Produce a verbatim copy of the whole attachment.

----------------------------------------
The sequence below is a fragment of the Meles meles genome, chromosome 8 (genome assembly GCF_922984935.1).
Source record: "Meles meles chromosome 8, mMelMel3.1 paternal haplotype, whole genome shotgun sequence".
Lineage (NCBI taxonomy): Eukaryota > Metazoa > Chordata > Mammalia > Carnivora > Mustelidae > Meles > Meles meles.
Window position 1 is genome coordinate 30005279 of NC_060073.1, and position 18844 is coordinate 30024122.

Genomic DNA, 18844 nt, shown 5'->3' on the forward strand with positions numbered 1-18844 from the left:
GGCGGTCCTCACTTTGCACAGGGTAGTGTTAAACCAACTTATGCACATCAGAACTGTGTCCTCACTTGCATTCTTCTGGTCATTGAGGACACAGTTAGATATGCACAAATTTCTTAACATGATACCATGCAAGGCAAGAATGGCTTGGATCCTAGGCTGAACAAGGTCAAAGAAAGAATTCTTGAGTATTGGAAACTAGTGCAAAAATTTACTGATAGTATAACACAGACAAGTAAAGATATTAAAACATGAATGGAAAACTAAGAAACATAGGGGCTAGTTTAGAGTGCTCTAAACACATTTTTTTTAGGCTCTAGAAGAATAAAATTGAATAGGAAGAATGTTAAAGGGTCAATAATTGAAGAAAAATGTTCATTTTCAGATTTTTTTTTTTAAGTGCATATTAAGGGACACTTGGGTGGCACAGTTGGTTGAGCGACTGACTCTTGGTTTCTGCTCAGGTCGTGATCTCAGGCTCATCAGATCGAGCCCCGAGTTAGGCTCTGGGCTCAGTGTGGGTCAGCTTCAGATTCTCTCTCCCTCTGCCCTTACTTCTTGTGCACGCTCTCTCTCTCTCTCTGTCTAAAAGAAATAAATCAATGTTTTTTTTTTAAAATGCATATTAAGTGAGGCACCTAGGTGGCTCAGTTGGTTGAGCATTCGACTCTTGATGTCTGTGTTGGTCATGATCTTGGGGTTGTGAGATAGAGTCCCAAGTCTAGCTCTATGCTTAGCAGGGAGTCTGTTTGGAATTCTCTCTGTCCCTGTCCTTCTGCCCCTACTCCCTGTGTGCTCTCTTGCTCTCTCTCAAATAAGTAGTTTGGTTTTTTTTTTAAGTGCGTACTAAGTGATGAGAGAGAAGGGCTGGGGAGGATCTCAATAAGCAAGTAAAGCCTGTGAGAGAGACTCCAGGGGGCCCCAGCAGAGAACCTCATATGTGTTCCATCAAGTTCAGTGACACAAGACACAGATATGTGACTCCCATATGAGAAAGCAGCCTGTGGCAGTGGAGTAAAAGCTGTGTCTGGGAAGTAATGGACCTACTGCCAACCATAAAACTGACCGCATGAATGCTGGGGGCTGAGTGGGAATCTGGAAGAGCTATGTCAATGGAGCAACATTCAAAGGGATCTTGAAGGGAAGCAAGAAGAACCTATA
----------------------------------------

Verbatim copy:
The sequence below is a fragment of the Meles meles genome, chromosome 8 (genome assembly GCF_922984935.1).
Source record: "Meles meles chromosome 8, mMelMel3.1 paternal haplotype, whole genome shotgun sequence".
Lineage (NCBI taxonomy): Eukaryota > Metazoa > Chordata > Mammalia > Carnivora > Mustelidae > Meles > Meles meles.
Window position 1 is genome coordinate 30005279 of NC_060073.1, and position 18844 is coordinate 30024122.

Genomic DNA, 18844 nt, shown 5'->3' on the forward strand with positions numbered 1-18844 from the left:
GGCGGTCCTCACTTTGCACAGGGTAGTGTTAAACCAACTTATGCACATCAGAACTGTGTCCTCACTTGCATTCTTCTGGTCATTGAGGACACAGTTAGATATGCACAAATTTCTTAACATGATACCATGCAAGGCAAGAATGGCTTGGATCCTAGGCTGAACAAGGTCAAAGAAAGAATTCTTGAGTATTGGAAACTAGTGCAAAAATTTACTGATAGTATAACACAGACAAGTAAAGATATTAAAACATGAATGGAAAACTAAGAAACATAGGGGCTAGTTTAGAGTGCTCTAAACACATTTTTTTTAGGCTCTAGAAGAATAAAATTGAATAGGAAGAATGTTAAAGGGTCAATAATTGAAGAAAAATGTTCATTTTCAGATTTTTTTTTTTAAGTGCATATTAAGGGACACTTGGGTGGCACAGTTGGTTGAGCGACTGACTCTTGGTTTCTGCTCAGGTCGTGATCTCAGGCTCATCAGATCGAGCCCCGAGTTAGGCTCTGGGCTCAGTGTGGGTCAGCTTCAGATTCTCTCTCCCTCTGCCCTTACTTCTTGTGCACGCTCTCTCTCTCTCTCTGTCTAAAAGAAATAAATCAATGTTTTTTTTTTAAAATGCATATTAAGTGAGGCACCTAGGTGGCTCAGTTGGTTGAGCATTCGACTCTTGATGTCTGTGTTGGTCATGATCTTGGGGTTGTGAGATAGAGTCCCAAGTCTAGCTCTATGCTTAGCAGGGAGTCTGTTTGGAATTCTCTCTGTCCCTGTCCTTCTGCCCCTACTCCCTGTGTGCTCTCTTGCTCTCTCTCAAATAAGTAGTTTGGTTTTTTTTTTAAGTGCGTACTAAGTGATGAGAGAGAAGGGCTGGGGAGGATCTCAATAAGCAAGTAAAGCCTGTGAGAGAGACTCCAGGGGGCCCCAGCAGAGAACCTCATATGTGTTCCATCAAGTTCAGTGACACAAGACACAGATATGTGACTCCCATATGAGAAAGCAGCCTGTGGCAGTGGAGTAAAAGCTGTGTCTGGGAAGTAATGGACCTACTGCCAACCATAAAACTGACCGCATGAATGCTGGGGGCTGAGTGGGAATCTGGAAGAGCTATGTCAATGGAGCAACATTCAAAGGGATCTTGAAGGGAAGCAAGAAGAACCTATA